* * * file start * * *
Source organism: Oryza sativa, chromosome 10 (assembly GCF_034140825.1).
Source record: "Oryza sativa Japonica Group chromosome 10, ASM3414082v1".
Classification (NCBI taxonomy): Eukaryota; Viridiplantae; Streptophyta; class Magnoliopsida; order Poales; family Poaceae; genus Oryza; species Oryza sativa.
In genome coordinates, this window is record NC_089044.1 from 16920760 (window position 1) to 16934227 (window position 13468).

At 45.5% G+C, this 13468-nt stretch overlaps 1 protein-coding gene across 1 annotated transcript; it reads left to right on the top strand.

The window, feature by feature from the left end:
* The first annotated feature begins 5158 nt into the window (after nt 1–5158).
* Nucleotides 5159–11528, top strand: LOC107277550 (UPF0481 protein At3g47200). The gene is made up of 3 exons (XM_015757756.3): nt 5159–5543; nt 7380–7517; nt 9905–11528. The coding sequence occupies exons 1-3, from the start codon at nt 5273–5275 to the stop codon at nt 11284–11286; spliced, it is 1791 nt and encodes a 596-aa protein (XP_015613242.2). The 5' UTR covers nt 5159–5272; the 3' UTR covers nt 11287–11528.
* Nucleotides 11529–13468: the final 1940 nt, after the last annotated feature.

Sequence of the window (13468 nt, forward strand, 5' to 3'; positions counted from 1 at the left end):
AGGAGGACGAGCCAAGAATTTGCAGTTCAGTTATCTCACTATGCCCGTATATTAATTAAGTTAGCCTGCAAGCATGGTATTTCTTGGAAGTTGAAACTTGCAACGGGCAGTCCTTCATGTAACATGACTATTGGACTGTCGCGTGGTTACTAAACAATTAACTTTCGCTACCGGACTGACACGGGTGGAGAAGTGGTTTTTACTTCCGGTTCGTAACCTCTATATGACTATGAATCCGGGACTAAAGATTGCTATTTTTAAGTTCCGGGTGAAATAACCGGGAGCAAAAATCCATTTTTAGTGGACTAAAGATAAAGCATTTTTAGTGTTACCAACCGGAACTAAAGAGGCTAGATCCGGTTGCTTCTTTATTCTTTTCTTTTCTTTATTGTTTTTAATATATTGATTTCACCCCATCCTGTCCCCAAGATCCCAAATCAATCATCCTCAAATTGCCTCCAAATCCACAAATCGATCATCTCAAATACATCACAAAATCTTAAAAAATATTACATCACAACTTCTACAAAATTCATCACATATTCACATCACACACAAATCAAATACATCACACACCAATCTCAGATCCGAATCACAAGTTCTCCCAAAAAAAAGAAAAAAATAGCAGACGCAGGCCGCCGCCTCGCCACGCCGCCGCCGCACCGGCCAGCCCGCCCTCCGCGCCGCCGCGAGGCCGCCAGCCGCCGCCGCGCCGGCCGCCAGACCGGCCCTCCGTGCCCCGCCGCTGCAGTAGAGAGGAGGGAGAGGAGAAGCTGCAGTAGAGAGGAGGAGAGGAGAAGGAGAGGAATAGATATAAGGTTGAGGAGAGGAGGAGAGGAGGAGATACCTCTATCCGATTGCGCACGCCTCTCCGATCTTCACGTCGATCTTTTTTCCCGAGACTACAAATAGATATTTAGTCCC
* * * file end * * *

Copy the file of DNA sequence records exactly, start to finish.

Source organism: Oryza sativa, chromosome 10 (assembly GCF_034140825.1).
Source record: "Oryza sativa Japonica Group chromosome 10, ASM3414082v1".
Classification (NCBI taxonomy): Eukaryota; Viridiplantae; Streptophyta; class Magnoliopsida; order Poales; family Poaceae; genus Oryza; species Oryza sativa.
In genome coordinates, this window is record NC_089044.1 from 16920760 (window position 1) to 16934227 (window position 13468).

At 45.5% G+C, this 13468-nt stretch overlaps 1 protein-coding gene across 1 annotated transcript; it reads left to right on the top strand.

The window, feature by feature from the left end:
* The first annotated feature begins 5158 nt into the window (after nt 1–5158).
* Nucleotides 5159–11528, top strand: LOC107277550 (UPF0481 protein At3g47200). The gene is made up of 3 exons (XM_015757756.3): nt 5159–5543; nt 7380–7517; nt 9905–11528. The coding sequence occupies exons 1-3, from the start codon at nt 5273–5275 to the stop codon at nt 11284–11286; spliced, it is 1791 nt and encodes a 596-aa protein (XP_015613242.2). The 5' UTR covers nt 5159–5272; the 3' UTR covers nt 11287–11528.
* Nucleotides 11529–13468: the final 1940 nt, after the last annotated feature.

Sequence of the window (13468 nt, forward strand, 5' to 3'; positions counted from 1 at the left end):
AGGAGGACGAGCCAAGAATTTGCAGTTCAGTTATCTCACTATGCCCGTATATTAATTAAGTTAGCCTGCAAGCATGGTATTTCTTGGAAGTTGAAACTTGCAACGGGCAGTCCTTCATGTAACATGACTATTGGACTGTCGCGTGGTTACTAAACAATTAACTTTCGCTACCGGACTGACACGGGTGGAGAAGTGGTTTTTACTTCCGGTTCGTAACCTCTATATGACTATGAATCCGGGACTAAAGATTGCTATTTTTAAGTTCCGGGTGAAATAACCGGGAGCAAAAATCCATTTTTAGTGGACTAAAGATAAAGCATTTTTAGTGTTACCAACCGGAACTAAAGAGGCTAGATCCGGTTGCTTCTTTATTCTTTTCTTTTCTTTATTGTTTTTAATATATTGATTTCACCCCATCCTGTCCCCAAGATCCCAAATCAATCATCCTCAAATTGCCTCCAAATCCACAAATCGATCATCTCAAATACATCACAAAATCTTAAAAAATATTACATCACAACTTCTACAAAATTCATCACATATTCACATCACACACAAATCAAATACATCACACACCAATCTCAGATCCGAATCACAAGTTCTCCCAAAAAAAAGAAAAAAATAGCAGACGCAGGCCGCCGCCTCGCCACGCCGCCGCCGCACCGGCCAGCCCGCCCTCCGCGCCGCCGCGAGGCCGCCAGCCGCCGCCGCGCCGGCCGCCAGACCGGCCCTCCGTGCCCCGCCGCTGCAGTAGAGAGGAGGGAGAGGAGAAGCTGCAGTAGAGAGGAGGAGAGGAGAAGGAGAGGAATAGATATAAGGTTGAGGAGAGGAGGAGAGGAGGAGATACCTCTATCCGATTGCGCACGCCTCTCCGATCTTCACGTCGATCTTTTTTCCCGAGACTACAAATAGATATTTAGTCCC